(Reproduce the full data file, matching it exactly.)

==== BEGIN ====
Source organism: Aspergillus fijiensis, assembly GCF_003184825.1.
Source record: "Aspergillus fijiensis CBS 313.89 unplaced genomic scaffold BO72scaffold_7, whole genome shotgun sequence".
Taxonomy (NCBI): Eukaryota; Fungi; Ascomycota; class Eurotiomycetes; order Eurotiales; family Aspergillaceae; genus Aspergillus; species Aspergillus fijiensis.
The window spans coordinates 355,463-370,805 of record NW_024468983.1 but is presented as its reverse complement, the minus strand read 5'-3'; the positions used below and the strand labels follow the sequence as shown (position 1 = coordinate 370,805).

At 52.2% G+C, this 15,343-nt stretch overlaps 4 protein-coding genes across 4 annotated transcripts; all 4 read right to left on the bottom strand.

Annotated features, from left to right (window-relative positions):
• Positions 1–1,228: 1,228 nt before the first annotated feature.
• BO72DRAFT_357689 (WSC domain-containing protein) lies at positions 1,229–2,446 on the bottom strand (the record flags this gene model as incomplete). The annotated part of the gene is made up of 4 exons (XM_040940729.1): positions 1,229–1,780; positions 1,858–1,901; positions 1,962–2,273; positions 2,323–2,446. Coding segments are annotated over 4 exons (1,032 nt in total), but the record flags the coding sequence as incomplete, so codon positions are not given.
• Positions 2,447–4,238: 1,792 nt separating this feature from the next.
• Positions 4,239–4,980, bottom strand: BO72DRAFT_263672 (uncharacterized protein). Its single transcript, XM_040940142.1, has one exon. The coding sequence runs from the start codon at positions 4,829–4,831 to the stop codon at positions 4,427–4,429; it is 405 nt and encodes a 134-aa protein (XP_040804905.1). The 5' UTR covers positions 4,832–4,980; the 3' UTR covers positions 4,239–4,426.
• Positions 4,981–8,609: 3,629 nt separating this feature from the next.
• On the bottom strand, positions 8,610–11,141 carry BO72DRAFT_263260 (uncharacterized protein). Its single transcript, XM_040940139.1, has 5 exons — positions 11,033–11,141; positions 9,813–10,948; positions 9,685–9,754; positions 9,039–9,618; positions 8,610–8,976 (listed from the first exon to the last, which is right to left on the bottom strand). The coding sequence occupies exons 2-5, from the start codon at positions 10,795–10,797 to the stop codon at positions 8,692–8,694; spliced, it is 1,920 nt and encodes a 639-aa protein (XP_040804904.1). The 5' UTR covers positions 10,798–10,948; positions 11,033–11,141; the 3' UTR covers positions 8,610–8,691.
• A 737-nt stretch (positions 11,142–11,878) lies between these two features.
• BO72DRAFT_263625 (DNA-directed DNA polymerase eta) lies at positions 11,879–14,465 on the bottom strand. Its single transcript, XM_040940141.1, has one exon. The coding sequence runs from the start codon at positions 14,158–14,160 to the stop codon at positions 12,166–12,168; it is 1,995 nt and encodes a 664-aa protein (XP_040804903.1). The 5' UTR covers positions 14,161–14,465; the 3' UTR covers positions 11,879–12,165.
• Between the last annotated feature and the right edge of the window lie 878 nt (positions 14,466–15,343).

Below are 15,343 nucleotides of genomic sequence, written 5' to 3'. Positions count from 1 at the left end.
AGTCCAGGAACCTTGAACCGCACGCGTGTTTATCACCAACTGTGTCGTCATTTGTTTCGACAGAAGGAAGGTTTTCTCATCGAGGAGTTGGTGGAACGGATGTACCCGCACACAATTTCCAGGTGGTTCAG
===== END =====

Source organism: Aspergillus fijiensis, assembly GCF_003184825.1.
Source record: "Aspergillus fijiensis CBS 313.89 unplaced genomic scaffold BO72scaffold_7, whole genome shotgun sequence".
Taxonomy (NCBI): Eukaryota; Fungi; Ascomycota; class Eurotiomycetes; order Eurotiales; family Aspergillaceae; genus Aspergillus; species Aspergillus fijiensis.
The window spans coordinates 355,463-370,805 of record NW_024468983.1 but is presented as its reverse complement, the minus strand read 5'-3'; the positions used below and the strand labels follow the sequence as shown (position 1 = coordinate 370,805).

At 52.2% G+C, this 15,343-nt stretch overlaps 4 protein-coding genes across 4 annotated transcripts; all 4 read right to left on the bottom strand.

Annotated features, from left to right (window-relative positions):
• Positions 1–1,228: 1,228 nt before the first annotated feature.
• BO72DRAFT_357689 (WSC domain-containing protein) lies at positions 1,229–2,446 on the bottom strand (the record flags this gene model as incomplete). The annotated part of the gene is made up of 4 exons (XM_040940729.1): positions 1,229–1,780; positions 1,858–1,901; positions 1,962–2,273; positions 2,323–2,446. Coding segments are annotated over 4 exons (1,032 nt in total), but the record flags the coding sequence as incomplete, so codon positions are not given.
• Positions 2,447–4,238: 1,792 nt separating this feature from the next.
• Positions 4,239–4,980, bottom strand: BO72DRAFT_263672 (uncharacterized protein). Its single transcript, XM_040940142.1, has one exon. The coding sequence runs from the start codon at positions 4,829–4,831 to the stop codon at positions 4,427–4,429; it is 405 nt and encodes a 134-aa protein (XP_040804905.1). The 5' UTR covers positions 4,832–4,980; the 3' UTR covers positions 4,239–4,426.
• Positions 4,981–8,609: 3,629 nt separating this feature from the next.
• On the bottom strand, positions 8,610–11,141 carry BO72DRAFT_263260 (uncharacterized protein). Its single transcript, XM_040940139.1, has 5 exons — positions 11,033–11,141; positions 9,813–10,948; positions 9,685–9,754; positions 9,039–9,618; positions 8,610–8,976 (listed from the first exon to the last, which is right to left on the bottom strand). The coding sequence occupies exons 2-5, from the start codon at positions 10,795–10,797 to the stop codon at positions 8,692–8,694; spliced, it is 1,920 nt and encodes a 639-aa protein (XP_040804904.1). The 5' UTR covers positions 10,798–10,948; positions 11,033–11,141; the 3' UTR covers positions 8,610–8,691.
• A 737-nt stretch (positions 11,142–11,878) lies between these two features.
• BO72DRAFT_263625 (DNA-directed DNA polymerase eta) lies at positions 11,879–14,465 on the bottom strand. Its single transcript, XM_040940141.1, has one exon. The coding sequence runs from the start codon at positions 14,158–14,160 to the stop codon at positions 12,166–12,168; it is 1,995 nt and encodes a 664-aa protein (XP_040804903.1). The 5' UTR covers positions 14,161–14,465; the 3' UTR covers positions 11,879–12,165.
• Between the last annotated feature and the right edge of the window lie 878 nt (positions 14,466–15,343).

Below are 15,343 nucleotides of genomic sequence, written 5' to 3'. Positions count from 1 at the left end.
AGTCCAGGAACCTTGAACCGCACGCGTGTTTATCACCAACTGTGTCGTCATTTGTTTCGACAGAAGGAAGGTTTTCTCATCGAGGAGTTGGTGGAACGGATGTACCCGCACACAATTTCCAGGTGGTTCAG